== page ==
E-scooter riders pay for flouting Tube ban
E-scooter owners caught breaking the ban on taking them on to London’s transport network have paid out more than £12,000 in fines and legal costs this year, after a fire safety crackdown.
Transport for London banned private e-scooters from Tubes, trains, and buses in 2021 after one caught fire and caused panic on a packed District line train at Parsons Green. The ban — backed by London Fire Brigade — extends across the Tube network, as well as all buses, Overground and tram services, and the Docklands Light Railway.
New court data analysed by the Evening Standard shows at least 27 people have been convicted by magistrates for flouting the ban since the start of 2023, with orders to pay £4,865 in fines and £7,656 in TfL prosecution costs and court fees.
In many cases, e-scooter riders were convicted and ordered to pay more than £500 each despite protesting that they were unaware of the ban.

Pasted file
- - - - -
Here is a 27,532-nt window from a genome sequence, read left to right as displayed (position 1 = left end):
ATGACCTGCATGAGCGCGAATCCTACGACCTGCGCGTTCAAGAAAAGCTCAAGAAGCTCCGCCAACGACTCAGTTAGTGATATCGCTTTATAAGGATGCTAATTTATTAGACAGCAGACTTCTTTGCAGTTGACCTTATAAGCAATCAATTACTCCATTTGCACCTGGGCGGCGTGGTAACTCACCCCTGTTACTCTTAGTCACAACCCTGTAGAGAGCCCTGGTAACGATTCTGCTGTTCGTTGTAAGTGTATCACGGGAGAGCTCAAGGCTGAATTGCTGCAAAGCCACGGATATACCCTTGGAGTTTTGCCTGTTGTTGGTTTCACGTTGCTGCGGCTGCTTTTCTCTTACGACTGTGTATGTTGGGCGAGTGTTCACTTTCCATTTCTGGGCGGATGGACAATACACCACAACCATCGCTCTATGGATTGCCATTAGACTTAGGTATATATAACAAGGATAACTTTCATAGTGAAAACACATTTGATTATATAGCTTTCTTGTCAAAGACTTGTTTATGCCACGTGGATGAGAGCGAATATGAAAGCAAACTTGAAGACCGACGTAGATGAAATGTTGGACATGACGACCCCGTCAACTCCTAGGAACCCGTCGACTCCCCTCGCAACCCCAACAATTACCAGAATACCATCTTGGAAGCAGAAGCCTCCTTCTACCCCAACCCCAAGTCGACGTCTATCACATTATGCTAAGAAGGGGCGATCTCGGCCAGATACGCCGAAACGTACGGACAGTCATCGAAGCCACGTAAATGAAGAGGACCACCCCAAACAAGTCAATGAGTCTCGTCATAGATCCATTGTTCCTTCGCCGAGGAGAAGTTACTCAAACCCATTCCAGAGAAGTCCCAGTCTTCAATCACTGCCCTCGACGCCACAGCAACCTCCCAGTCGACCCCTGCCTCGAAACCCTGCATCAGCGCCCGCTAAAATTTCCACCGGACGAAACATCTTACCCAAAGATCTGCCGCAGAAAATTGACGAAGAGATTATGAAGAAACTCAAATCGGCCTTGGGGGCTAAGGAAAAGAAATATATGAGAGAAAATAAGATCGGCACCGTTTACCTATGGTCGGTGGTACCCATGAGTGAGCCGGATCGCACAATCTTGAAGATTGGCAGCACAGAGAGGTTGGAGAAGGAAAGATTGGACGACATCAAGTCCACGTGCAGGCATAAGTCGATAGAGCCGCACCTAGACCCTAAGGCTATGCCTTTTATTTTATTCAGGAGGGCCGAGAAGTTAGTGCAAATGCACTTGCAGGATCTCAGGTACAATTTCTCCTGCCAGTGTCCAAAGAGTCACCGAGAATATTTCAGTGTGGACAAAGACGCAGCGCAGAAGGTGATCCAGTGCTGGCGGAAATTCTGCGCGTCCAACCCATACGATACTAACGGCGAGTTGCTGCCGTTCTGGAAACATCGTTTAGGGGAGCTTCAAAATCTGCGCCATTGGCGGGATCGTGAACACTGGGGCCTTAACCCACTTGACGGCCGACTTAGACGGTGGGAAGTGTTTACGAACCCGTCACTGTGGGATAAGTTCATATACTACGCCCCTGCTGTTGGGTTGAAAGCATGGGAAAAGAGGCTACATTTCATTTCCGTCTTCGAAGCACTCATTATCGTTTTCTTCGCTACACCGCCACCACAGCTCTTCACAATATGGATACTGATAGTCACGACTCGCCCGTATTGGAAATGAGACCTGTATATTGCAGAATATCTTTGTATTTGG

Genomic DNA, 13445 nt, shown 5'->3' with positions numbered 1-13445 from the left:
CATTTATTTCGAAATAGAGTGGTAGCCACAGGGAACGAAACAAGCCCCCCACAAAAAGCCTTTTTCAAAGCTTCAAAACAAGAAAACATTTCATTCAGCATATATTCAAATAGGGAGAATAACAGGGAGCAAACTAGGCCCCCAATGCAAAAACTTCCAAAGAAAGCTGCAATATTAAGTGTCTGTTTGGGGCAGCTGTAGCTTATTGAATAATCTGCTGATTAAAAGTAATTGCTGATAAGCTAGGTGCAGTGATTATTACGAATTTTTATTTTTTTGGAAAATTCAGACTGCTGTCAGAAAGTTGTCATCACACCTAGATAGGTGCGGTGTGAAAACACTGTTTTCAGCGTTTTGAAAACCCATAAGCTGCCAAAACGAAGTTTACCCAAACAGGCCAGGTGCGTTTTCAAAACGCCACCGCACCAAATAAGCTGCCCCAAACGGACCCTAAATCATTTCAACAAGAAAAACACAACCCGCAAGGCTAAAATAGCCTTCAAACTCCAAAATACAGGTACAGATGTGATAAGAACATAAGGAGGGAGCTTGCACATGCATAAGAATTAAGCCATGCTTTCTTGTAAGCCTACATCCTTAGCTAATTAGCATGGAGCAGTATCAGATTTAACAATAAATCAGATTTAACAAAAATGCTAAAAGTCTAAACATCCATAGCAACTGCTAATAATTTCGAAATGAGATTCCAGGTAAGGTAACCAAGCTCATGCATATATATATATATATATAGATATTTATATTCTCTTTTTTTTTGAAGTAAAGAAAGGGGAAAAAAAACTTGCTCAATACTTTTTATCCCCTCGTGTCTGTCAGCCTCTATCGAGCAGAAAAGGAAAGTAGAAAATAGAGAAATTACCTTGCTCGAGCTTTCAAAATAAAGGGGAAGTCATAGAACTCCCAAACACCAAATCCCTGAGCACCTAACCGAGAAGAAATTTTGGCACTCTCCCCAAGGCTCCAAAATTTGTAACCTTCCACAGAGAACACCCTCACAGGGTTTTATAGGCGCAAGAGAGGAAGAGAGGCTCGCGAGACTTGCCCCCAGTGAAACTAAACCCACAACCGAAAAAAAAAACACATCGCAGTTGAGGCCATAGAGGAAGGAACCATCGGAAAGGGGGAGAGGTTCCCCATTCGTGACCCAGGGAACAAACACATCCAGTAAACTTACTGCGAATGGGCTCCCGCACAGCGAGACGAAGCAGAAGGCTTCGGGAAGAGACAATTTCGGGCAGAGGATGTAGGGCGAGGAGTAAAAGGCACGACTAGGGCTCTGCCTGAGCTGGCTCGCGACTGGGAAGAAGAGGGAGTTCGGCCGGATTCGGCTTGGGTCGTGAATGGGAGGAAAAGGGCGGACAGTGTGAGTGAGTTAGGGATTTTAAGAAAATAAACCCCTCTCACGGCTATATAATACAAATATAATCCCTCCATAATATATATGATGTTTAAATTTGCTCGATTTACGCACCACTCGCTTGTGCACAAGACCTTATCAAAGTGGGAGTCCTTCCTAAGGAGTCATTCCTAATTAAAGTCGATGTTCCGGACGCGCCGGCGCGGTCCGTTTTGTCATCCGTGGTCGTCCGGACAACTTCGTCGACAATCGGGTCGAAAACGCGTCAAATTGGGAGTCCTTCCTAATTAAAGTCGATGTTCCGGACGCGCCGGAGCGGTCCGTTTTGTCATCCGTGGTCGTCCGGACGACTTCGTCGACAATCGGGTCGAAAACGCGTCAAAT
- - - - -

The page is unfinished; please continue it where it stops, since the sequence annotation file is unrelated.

Joanna Power, 36, was stopped at Gospel Oak station in February after taking her e-scooter on an evening rush-hour Overground service from her home in West Hampstead. “I didn’t know,” she replied, after being confronted by a TfL officer and accused of breaking the by-law. At court, she was ordered to pay a £220 fine, £250 in costs, and an £88 victim surcharge.
Hayley Cain, 40, from Waltham Cross in Hertfordshire, was similarly stopped by an officer at Vauxhall station in January. “Sorry, I didn’t know that,” she said, when told of the ban. She added: “It’s my form of commute.” She too was ordered to pay a £220 fine, £250 in costs, and an £88 victim surcharge.
Private e-scooters are banned from roads and public spaces in London.
TfL’s prosecution statements say it brought in the ban after fires involving an e-scooter and an e-unicycle. “These incidents prompted TfL to launch an urgent review… supported by evidence from London Fire Brigade experts.”
In March, the Standard reported how firefighters have been called out to more than 150 fires in a year caused by e-scooter and e-bike batteries overheating. There are fears of a major disaster if a fire broke out deep underground in central London.
Prosecutions are brought by TfL through the single justice procedure and penalties are imposed in behind-closed-door sessions.